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Wire chamber

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A wire chamber or multi-wire proportional chamber is a type of proportional counter that detects charged particles and photons and can give positional information on their trajectory,[1] by tracking the trails of gaseous ionization.[2]


Wire chamber with wires (W) and cathode (−) plates (P). The particles traveling along trajectory T will ionize gas atoms and set free a charge that an amplifier (A) collects (impulse at the output).

The multi-wire chamber uses an array of wires at high voltage (anode), which run through a chamber with conductive walls held at ground potential (cathode). Alternatively, the wires may be at ground potential and the cathode held at a high negative voltage; the important thing is that a uniform electric field draws extra electrons or negative ions to the anode wires with little lateral motion.

The chamber is filled with carefully chosen gas, such as an argon/methane mix, such that any ionizing particle that passes through the tube will ionize surrounding gaseous atoms. The resulting ions and electrons are accelerated by the electric field across the chamber, causing a localised cascade of ionization known as a Townsend avalanche. This collects on the nearest wire and results in a charge proportional to the ionisation effect of the detected particle. By computing pulses from all the wires, the particle trajectory can be found.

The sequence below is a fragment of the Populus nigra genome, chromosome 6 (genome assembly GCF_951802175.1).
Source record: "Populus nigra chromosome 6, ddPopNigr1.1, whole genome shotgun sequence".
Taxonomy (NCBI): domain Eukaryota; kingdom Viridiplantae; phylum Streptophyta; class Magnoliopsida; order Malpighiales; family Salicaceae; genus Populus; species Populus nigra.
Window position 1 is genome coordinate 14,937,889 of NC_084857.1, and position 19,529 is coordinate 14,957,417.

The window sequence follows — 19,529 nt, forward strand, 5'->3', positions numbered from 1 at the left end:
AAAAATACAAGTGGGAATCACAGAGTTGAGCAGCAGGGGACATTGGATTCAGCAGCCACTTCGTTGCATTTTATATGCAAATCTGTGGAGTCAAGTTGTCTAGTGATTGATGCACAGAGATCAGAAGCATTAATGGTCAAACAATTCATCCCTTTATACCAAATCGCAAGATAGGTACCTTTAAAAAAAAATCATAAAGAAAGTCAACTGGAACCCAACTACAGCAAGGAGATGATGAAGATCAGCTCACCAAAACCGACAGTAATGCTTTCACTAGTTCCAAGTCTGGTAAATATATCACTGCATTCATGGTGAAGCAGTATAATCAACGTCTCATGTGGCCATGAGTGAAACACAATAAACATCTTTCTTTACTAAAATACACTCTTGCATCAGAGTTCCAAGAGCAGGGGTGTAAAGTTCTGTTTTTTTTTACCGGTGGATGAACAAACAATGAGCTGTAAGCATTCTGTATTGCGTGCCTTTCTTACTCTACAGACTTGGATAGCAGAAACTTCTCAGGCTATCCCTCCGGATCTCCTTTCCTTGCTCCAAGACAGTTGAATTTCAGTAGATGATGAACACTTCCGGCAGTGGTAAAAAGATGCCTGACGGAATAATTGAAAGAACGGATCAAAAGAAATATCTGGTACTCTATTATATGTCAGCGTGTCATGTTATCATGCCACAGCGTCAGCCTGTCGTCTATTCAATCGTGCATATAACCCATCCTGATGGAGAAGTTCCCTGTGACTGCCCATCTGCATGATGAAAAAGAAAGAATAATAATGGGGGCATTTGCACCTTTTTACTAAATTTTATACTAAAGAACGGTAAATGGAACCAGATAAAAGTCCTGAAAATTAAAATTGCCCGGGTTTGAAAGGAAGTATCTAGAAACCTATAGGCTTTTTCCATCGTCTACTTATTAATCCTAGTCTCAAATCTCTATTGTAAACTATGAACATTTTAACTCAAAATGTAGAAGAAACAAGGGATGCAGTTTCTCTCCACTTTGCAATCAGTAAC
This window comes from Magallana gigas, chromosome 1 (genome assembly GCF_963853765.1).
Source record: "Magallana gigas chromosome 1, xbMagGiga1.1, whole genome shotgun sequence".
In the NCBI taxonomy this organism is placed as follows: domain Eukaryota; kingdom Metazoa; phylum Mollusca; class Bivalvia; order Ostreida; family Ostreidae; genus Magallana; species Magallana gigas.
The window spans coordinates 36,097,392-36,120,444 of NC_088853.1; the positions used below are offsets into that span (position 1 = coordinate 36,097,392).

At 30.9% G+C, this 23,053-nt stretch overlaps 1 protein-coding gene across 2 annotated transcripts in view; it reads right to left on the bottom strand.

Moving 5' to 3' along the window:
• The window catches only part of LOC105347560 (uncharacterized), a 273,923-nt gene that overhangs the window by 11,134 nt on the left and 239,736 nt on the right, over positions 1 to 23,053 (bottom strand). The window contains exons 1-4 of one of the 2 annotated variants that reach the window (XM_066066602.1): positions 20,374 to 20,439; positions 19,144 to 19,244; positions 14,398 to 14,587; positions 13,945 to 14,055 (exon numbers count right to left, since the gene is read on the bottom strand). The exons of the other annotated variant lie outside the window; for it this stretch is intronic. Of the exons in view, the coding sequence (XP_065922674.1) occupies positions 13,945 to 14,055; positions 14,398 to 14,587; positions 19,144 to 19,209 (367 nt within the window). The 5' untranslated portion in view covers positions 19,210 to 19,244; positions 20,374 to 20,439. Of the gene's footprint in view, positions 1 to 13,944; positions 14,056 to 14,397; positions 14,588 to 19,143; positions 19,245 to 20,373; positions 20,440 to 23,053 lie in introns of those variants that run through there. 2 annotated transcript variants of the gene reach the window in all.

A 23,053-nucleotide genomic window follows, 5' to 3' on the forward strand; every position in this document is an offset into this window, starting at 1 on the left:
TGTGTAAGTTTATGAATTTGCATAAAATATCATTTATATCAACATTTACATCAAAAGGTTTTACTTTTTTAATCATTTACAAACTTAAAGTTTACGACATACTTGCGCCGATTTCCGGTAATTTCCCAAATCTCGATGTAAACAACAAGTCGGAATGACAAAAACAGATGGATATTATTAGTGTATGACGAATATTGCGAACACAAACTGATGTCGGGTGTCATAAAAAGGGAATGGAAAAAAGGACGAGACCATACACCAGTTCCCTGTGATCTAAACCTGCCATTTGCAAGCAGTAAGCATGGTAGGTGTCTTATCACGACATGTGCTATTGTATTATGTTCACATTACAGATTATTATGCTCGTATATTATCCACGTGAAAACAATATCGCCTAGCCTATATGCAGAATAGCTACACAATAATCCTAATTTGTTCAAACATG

Adaptations of this basic design are the thin gap, resistive plate and drift chambers. The drift chamber is also subdivided into ranges of specific use in the chamber designs known as time projection, microstrip gas, and those types of detectors that use silicon.[3][4]


Equipotential line and field line in a MWPC

In 1968, Georges Charpak, while at the European Organization for Nuclear Research (CERN), invented and developed the multi-wire proportional chamber (MWPC). This invention resulted in him winning the Nobel Prize for Physics in 1992. The chamber was an advancement of the earlier bubble chamber rate of detection of only one or two particles every second to 1000 particle detections every second. The MWPC produced electronic signals from particle detection, allowing scientists to examine data via computers.[5][6][7] The multi-wire chamber is a development of the spark chamber.[8]

Fill gases[edit]

In a typical experiment, the chamber contains a mixture of these gases:[2]

  • argon (about 2/3)
  • isobutane (just under 1/3)
  • freon (0.5%)

The chamber could also be filled with:


For high-energy physics experiments, it is used to observe a particle's path. For a long time, bubble chambers were used for this purpose, but with the improvement of electronics, it became desirable to have a detector with fast electronic read-out. (In bubble chambers, photographic exposures were made and the resulting printed photographs were then examined.) A wire chamber is a chamber with many parallel wires, arranged as a grid and put on high voltage, with the metal casing being on ground potential. As in the Geiger counter, a particle leaves a trace of ions and electrons, which drift toward the case or the nearest wire, respectively. By marking off the wires which had a pulse of current, one can see the particle's path.

The chamber has a very good relative time resolution, good positional accuracy, and self-triggered operation (Ferbel 1977).[12]

The development of the chamber enabled scientists to study the trajectories of particles with much-improved precision, and also for the first time to observe and study the rarer interactions that occur through particle interaction.

Drift chambers[edit]

If one also precisely measures the timing of the current pulses of the wires and takes into account that the ions need some time to drift to the nearest wire, one can infer the distance at which the particle passed the wire. This greatly increases the accuracy of the path reconstruction and is known as a drift chamber.